More Reasons to Eat at Banff's Big Taste Festival

Sample the very best food that Banff has to offer at this five-day culinary event.

The Bison is hosting Banff's Top Chef on January 18.

Photograph courtesy of the Banff Hospitality Collective.


Banff National Park has always been a favourite nearby destination for Calgarians looking for a change of scenery, the townsite a popular stopping place for a drink or good meal, especially after working up an appetite in the great outdoors. (Nothing makes a burger taste better than a day of snowshoeing.) In recent years, Banff has become more of a culinary destination, with plenty of restaurants worth making the 100-kilometre trek from Calgary for.

From January 18 to 22, Banff’s small culinary community is pulling together to deliver unique experiences for its annual Big Taste Festival, which this year expands from a stand-alone grand tasting event at the Fairmont Banff Springs to five days of culinary events involving 23 restaurants. Organizers are hoping Calgarians will come for the special hotel package deals, collaborative dinners, tastings, tours, classes and other food and drink pop-ups. 

The edible component of the annual SnowDays Festival, Big Taste gives visitors the chance to sample some of the best food in Banff. For example, at the Fairmont Banff Springs, on Thursday and Friday evenings, guests can sip and sample offerings from eight different chefs at the Grand Tasting Hall (the Springs also offers special weekend rates for Big Taste). There’s also special (free!) chocolate making classes at the Cave and Basin.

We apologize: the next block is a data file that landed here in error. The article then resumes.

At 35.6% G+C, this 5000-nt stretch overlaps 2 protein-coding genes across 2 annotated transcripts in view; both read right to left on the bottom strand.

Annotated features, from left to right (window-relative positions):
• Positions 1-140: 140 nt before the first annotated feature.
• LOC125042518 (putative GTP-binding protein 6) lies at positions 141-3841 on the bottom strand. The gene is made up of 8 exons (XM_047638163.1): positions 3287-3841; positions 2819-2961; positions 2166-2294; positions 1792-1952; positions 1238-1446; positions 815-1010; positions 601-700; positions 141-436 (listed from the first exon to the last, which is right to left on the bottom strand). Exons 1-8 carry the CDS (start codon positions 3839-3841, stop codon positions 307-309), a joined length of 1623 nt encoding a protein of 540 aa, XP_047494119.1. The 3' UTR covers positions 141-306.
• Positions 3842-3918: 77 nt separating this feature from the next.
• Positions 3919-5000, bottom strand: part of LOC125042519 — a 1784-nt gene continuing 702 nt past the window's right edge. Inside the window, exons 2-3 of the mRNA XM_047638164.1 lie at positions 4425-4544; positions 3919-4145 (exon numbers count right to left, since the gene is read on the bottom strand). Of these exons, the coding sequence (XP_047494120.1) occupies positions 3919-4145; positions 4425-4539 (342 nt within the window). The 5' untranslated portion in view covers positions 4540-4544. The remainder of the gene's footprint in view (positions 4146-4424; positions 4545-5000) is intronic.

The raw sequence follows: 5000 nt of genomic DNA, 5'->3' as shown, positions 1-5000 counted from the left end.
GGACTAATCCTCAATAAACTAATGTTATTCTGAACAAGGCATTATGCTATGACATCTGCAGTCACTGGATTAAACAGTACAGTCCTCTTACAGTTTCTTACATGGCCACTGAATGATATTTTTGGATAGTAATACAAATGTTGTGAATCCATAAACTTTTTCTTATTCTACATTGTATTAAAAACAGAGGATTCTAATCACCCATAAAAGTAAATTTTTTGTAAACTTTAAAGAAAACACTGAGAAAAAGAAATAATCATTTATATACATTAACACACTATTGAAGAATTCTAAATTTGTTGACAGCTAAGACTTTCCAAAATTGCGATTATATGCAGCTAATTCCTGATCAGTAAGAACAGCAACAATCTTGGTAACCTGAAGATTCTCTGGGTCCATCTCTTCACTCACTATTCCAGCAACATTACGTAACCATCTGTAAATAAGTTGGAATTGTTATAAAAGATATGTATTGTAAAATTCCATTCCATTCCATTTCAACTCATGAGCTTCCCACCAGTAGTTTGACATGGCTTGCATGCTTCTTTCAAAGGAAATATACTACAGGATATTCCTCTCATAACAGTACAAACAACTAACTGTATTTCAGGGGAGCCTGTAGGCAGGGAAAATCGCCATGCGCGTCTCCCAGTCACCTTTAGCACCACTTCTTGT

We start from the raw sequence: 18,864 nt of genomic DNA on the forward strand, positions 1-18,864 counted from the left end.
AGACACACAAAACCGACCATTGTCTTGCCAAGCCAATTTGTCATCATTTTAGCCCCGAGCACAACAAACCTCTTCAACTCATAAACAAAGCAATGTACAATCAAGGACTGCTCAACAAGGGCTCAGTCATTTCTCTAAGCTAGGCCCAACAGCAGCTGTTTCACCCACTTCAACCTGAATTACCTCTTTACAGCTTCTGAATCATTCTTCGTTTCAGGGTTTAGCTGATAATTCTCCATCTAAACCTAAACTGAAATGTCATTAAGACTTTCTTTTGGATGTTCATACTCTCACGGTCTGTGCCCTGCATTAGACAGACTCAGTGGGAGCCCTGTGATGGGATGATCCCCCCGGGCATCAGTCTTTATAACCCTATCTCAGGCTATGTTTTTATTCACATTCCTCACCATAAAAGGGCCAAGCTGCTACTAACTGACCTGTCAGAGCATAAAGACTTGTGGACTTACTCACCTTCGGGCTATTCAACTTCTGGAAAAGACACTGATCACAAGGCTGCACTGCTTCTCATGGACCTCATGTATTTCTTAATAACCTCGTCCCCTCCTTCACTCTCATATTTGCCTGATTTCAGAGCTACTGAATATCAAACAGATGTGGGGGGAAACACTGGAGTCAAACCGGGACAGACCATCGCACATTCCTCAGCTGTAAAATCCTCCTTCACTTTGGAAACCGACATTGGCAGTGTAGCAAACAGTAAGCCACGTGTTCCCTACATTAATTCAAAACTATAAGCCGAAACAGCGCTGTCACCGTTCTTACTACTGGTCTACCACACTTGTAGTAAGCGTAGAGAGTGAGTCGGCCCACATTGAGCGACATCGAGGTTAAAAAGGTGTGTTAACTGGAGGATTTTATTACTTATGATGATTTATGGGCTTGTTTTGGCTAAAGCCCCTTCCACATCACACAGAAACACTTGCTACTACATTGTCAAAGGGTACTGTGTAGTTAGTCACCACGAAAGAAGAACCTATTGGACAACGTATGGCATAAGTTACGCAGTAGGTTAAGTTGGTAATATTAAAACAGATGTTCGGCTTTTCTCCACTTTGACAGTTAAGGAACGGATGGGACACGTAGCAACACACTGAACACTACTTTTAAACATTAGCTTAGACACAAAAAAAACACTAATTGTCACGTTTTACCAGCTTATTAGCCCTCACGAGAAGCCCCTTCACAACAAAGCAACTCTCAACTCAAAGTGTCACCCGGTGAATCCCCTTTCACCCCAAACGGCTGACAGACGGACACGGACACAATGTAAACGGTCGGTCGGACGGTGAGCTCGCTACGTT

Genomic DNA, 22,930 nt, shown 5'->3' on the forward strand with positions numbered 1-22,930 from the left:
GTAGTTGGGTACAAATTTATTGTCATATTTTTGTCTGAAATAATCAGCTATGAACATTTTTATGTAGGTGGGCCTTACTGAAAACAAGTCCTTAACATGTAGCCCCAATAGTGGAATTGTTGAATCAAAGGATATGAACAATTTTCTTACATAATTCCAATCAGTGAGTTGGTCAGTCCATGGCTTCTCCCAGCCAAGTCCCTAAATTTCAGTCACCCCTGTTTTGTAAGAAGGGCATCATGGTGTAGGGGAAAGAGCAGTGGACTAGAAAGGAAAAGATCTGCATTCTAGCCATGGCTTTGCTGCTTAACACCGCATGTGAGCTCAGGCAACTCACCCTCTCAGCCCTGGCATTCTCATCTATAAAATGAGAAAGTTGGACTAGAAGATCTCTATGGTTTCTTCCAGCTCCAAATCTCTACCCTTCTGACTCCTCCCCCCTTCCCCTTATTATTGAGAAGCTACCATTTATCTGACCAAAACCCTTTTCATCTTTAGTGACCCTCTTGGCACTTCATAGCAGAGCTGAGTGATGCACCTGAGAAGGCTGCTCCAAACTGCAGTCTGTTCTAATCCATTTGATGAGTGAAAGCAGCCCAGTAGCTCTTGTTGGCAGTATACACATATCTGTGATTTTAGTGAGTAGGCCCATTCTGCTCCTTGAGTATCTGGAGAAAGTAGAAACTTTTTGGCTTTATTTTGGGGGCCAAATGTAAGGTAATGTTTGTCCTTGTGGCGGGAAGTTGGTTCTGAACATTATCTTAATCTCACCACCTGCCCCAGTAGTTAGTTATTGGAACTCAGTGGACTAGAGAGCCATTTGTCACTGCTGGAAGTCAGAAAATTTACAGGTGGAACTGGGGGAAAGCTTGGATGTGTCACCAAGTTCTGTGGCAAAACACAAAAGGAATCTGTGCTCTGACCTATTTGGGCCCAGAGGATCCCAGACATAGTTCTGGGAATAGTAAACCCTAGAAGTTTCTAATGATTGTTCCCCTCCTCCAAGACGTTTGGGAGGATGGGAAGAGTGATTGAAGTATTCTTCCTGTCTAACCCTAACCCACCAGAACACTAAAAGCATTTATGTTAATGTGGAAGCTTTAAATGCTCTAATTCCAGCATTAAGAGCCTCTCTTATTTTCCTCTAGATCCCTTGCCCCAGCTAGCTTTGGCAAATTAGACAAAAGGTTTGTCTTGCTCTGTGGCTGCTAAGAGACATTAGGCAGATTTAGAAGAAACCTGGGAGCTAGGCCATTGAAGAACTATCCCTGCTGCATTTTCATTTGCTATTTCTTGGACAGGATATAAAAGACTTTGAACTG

Or you might hit the slopes and take a nice long break with a four-course lunch (with wine pairings) at Lake Louise Ski Resort, learn how to make craft cocktails at Nourish Bistro or about Greek wine at the Balkan, compare Alberta-distilled spirits and learn how they’re made at Park Distillery, Restaurant + Bar. Or, for something very unique, experience indigenous cooking and winter preserving techniques at the "Indigenous Winter” dinner at Juniper Bistro, a collaborative effort between local elders, Juniper’s Chris Irving and chef Nick Nutting of Tofino’s Wolf in the Fog, who will create an edible journey from the West Coast to the Rockies.  

And Big Taste is giving back to the community in more ways than one. One hundred per cent of Grand Tasting Hall ticket sales will be donated to the Banff Canmore Community Foundation.

For more information and to book tickets or hotel packages, visit

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